It’s highly likely Seattle locks him up long-term this off-season. One of the biggest decisions will be what to do with third baseman Kyle Seager. He’s the player that has shown loyalty to this franchise. But, he had an inconsistent 2021 season. Which will make it unlikely the Mariners pick up his $20 million club option.

Assuming that’s what Seattle decides, that could give them a ton of salary flexibility. The starting rotation still has some room for improvement. Chris Flexen remained pretty solid on the mound all season and picking up Tyler Anderson at the trade deadline in hindsight looks genius. Other than those two, the Mariners should be aggressively looking at new options this free agency.

Yusei Kikuchi was named an All-Star after his performance in the first-half of the season. But, the second half the season Kikuchi faltered to just a 1-5 record in his last 13 starts, which is why he was shut down and Seattle gave Anderson a shot. Kikuchi will likely opt-in for his $13 million player option, but Seattle should still look at other options to finish the starting rotation.

The bullpen could possibly use an arm or two, but honestly towards the end of the season this was likely the strongest part of this Mariners team. With closer Paul Sewald, relievers Drew Steckenrider and Casey Sadler on the mound, it helped shorten games for the club and made things easier for Servais. One or two more arms wouldn’t hurt — especially if they have plans to play ball in October next season.

It’ll be time to finally address the hot corner at third base this off-season as well. Ty France and Abraham Toro both came up through the minors as third baseman, but moved to the other side of the field. Could one of them be moved to third base for the 2022 season? Someone that will provide an extra reliable bat in the lineup that could play some third and also DH will be critical to find this off-season.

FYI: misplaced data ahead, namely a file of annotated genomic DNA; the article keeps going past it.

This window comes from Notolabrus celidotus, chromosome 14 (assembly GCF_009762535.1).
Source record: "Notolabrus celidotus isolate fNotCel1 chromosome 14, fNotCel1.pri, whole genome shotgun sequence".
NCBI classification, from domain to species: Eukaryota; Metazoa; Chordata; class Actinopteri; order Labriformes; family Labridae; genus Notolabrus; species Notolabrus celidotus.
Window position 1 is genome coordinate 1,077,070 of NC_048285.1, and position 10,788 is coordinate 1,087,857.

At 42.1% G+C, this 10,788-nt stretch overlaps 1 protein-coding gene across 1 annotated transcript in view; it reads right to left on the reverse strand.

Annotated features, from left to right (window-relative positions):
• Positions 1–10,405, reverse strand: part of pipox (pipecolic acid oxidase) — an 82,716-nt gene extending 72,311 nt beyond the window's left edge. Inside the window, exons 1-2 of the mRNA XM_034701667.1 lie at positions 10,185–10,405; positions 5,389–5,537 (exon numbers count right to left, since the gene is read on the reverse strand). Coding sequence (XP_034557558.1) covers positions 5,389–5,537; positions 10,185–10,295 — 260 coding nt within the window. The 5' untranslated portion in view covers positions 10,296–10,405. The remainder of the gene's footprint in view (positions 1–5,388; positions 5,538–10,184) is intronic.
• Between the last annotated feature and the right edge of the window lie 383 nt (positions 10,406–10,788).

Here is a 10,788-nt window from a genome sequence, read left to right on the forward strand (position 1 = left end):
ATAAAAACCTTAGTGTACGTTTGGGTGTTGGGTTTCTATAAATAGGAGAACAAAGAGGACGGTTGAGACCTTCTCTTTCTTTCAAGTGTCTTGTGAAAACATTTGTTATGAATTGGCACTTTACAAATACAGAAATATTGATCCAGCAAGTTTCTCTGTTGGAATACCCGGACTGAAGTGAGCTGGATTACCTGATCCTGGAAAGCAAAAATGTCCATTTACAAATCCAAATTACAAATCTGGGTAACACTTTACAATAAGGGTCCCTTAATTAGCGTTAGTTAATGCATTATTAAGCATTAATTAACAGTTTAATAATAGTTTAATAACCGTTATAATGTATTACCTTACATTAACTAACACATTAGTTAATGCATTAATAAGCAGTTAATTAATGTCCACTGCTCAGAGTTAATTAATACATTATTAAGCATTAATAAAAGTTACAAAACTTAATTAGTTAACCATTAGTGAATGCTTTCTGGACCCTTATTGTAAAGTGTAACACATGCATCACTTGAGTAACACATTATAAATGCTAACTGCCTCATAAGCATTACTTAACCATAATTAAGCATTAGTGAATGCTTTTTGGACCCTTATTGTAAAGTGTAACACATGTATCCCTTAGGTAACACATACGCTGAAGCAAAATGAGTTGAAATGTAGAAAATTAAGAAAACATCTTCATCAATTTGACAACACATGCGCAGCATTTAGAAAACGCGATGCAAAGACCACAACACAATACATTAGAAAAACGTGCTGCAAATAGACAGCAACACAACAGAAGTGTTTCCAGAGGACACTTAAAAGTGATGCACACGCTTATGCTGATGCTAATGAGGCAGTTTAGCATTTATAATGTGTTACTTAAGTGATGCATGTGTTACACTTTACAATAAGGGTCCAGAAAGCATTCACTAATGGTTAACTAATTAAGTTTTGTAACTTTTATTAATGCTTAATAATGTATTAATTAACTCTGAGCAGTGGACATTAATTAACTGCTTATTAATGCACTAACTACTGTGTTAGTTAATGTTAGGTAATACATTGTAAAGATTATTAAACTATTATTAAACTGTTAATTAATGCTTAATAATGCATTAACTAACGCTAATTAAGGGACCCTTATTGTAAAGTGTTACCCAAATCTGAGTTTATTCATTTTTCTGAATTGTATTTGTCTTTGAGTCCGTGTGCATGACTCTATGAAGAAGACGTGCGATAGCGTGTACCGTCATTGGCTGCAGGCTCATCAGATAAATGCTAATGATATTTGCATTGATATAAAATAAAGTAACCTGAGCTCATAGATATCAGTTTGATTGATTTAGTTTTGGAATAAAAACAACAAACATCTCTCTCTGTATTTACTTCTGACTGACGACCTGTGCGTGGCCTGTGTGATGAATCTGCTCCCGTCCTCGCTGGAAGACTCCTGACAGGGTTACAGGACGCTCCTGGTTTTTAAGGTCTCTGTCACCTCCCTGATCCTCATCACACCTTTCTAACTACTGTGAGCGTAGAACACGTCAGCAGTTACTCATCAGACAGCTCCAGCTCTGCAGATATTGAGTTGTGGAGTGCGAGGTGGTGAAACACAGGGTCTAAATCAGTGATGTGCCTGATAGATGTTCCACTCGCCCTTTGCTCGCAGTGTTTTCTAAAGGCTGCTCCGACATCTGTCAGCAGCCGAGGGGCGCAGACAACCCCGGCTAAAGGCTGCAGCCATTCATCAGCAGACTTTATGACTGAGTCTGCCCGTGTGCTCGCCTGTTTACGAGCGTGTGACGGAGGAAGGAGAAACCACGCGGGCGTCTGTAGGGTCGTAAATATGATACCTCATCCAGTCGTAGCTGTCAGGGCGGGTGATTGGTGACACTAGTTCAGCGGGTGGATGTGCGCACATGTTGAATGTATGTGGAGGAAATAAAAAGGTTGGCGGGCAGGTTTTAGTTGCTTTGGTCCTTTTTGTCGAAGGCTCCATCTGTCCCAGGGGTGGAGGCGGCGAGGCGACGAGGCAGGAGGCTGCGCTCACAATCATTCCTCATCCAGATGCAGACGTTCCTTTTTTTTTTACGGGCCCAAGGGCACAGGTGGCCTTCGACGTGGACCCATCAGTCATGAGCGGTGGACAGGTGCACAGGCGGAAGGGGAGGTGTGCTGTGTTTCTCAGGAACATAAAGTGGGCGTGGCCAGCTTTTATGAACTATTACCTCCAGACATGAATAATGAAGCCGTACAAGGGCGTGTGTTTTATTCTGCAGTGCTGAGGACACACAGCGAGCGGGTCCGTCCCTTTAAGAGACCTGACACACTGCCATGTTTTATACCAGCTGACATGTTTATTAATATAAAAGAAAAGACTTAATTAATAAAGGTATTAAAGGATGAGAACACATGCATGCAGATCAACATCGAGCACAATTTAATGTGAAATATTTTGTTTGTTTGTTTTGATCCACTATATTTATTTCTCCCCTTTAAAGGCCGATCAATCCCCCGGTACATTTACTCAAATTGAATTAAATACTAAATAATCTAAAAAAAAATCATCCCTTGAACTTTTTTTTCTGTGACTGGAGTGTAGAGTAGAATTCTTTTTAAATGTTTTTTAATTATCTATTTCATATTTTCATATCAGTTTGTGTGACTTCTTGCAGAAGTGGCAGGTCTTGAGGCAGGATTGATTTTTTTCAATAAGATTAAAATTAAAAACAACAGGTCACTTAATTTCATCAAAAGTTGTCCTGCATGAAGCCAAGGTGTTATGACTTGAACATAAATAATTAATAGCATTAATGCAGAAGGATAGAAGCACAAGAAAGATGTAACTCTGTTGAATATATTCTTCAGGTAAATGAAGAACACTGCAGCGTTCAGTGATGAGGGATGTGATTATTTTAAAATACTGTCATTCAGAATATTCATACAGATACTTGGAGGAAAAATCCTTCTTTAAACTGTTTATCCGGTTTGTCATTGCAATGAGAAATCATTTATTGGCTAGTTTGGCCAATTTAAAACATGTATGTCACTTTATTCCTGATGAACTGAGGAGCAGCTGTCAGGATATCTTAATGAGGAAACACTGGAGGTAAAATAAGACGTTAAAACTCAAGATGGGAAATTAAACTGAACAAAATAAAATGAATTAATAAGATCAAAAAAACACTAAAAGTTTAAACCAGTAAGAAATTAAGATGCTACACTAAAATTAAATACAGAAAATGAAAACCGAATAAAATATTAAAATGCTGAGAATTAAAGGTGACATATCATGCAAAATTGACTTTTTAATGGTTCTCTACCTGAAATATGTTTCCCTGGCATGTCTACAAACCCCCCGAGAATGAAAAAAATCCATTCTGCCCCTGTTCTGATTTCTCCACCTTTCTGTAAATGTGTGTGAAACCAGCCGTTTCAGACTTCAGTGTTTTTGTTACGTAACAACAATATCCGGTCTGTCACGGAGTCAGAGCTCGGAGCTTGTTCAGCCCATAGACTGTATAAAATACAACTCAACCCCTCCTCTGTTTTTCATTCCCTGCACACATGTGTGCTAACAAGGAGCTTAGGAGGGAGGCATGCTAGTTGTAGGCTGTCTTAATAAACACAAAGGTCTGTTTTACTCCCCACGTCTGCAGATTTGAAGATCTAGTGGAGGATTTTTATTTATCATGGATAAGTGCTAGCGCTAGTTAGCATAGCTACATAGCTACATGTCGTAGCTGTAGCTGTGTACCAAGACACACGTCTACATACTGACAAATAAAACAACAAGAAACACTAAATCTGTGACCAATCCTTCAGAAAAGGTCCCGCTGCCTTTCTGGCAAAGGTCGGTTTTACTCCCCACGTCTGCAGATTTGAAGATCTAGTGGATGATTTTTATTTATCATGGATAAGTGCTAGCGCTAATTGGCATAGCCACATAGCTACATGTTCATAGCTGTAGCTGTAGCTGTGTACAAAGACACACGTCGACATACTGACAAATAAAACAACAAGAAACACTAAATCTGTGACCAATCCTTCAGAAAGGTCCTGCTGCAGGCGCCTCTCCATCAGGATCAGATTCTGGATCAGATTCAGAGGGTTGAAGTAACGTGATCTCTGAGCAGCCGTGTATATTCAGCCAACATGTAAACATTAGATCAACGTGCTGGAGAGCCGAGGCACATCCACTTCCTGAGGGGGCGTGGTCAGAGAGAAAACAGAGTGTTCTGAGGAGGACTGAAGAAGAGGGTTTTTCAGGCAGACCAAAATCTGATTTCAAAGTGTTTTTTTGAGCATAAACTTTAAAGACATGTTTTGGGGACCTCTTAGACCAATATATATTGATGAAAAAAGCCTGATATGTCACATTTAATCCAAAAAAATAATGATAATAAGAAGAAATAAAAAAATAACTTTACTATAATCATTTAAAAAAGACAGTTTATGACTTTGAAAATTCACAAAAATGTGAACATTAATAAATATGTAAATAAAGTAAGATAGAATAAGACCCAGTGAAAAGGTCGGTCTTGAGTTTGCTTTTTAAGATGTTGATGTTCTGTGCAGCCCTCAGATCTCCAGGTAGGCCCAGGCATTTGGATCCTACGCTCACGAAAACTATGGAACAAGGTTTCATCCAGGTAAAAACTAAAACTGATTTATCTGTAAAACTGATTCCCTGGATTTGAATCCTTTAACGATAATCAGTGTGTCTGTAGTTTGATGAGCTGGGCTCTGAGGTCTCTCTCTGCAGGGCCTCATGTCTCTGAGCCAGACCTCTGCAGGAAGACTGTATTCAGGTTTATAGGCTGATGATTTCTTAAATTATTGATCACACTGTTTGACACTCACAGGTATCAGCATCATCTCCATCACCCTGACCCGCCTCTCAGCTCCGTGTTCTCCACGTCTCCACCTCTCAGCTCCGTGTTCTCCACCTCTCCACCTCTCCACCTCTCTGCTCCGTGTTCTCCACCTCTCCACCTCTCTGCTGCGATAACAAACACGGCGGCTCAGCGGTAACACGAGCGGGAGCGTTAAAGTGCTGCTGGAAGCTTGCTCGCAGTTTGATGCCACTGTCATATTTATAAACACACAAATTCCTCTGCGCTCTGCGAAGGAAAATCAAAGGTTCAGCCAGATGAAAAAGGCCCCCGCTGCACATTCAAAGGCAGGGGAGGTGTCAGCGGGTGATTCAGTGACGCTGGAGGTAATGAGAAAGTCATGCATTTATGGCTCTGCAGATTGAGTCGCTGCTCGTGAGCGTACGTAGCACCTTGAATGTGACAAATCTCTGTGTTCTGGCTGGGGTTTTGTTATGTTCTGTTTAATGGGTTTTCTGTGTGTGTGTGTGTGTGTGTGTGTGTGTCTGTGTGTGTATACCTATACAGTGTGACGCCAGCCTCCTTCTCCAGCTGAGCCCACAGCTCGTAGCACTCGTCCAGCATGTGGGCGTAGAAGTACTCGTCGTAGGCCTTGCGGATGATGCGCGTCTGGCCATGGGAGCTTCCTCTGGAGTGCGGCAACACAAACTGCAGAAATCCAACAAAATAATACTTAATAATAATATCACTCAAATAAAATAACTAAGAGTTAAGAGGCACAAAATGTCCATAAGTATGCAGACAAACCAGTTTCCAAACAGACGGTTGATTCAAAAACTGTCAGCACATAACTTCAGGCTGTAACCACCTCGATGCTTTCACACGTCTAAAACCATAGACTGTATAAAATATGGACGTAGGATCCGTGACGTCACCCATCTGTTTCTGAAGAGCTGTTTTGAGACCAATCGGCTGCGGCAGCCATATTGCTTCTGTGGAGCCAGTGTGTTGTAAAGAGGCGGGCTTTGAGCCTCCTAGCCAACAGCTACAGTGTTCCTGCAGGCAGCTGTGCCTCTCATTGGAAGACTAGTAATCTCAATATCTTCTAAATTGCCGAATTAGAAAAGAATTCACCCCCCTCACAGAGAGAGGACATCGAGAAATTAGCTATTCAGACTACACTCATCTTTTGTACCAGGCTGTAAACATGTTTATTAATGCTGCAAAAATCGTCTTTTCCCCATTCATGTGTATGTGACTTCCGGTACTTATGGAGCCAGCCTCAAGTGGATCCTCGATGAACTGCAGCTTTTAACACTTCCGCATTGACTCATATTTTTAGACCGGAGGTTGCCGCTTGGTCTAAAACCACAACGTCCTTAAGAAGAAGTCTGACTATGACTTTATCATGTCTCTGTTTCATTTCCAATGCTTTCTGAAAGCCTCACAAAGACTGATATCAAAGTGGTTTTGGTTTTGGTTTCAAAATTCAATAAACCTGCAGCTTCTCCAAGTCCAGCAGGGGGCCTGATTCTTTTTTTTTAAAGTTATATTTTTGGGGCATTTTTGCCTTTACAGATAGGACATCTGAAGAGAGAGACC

Since the off-season is so far away, it’s essential to look back at this season as a success for the Mariners. Not necessarily a moral victory since they did miss the playoffs, but a significant amount of players have to improve in order for this team to win 90 games. Looking at the future of this club, things should only get better.

They still have one of the top five farm systems in all of baseball. It’ll be exciting to see whether Julio Rodríguez starts in Triple-A or not. Along with Rodríguez, the Mariners have at least three other prospects in the MLB’s Top 100 prospects list. Shortstop Noelvi Marte spent most of this season in Low-A Modesto, so he’ll likely move up.

Next. 30 records that will never be broken. dark

In addition to that, right-handed pitchers George Kirby and Emerson Hancock who are both former first-round draft picks will be looking to improve this off-season and climb the ladder as well. With an overachieving season of growth for the Mariners, this off-season will play a huge factor if they can take the next step.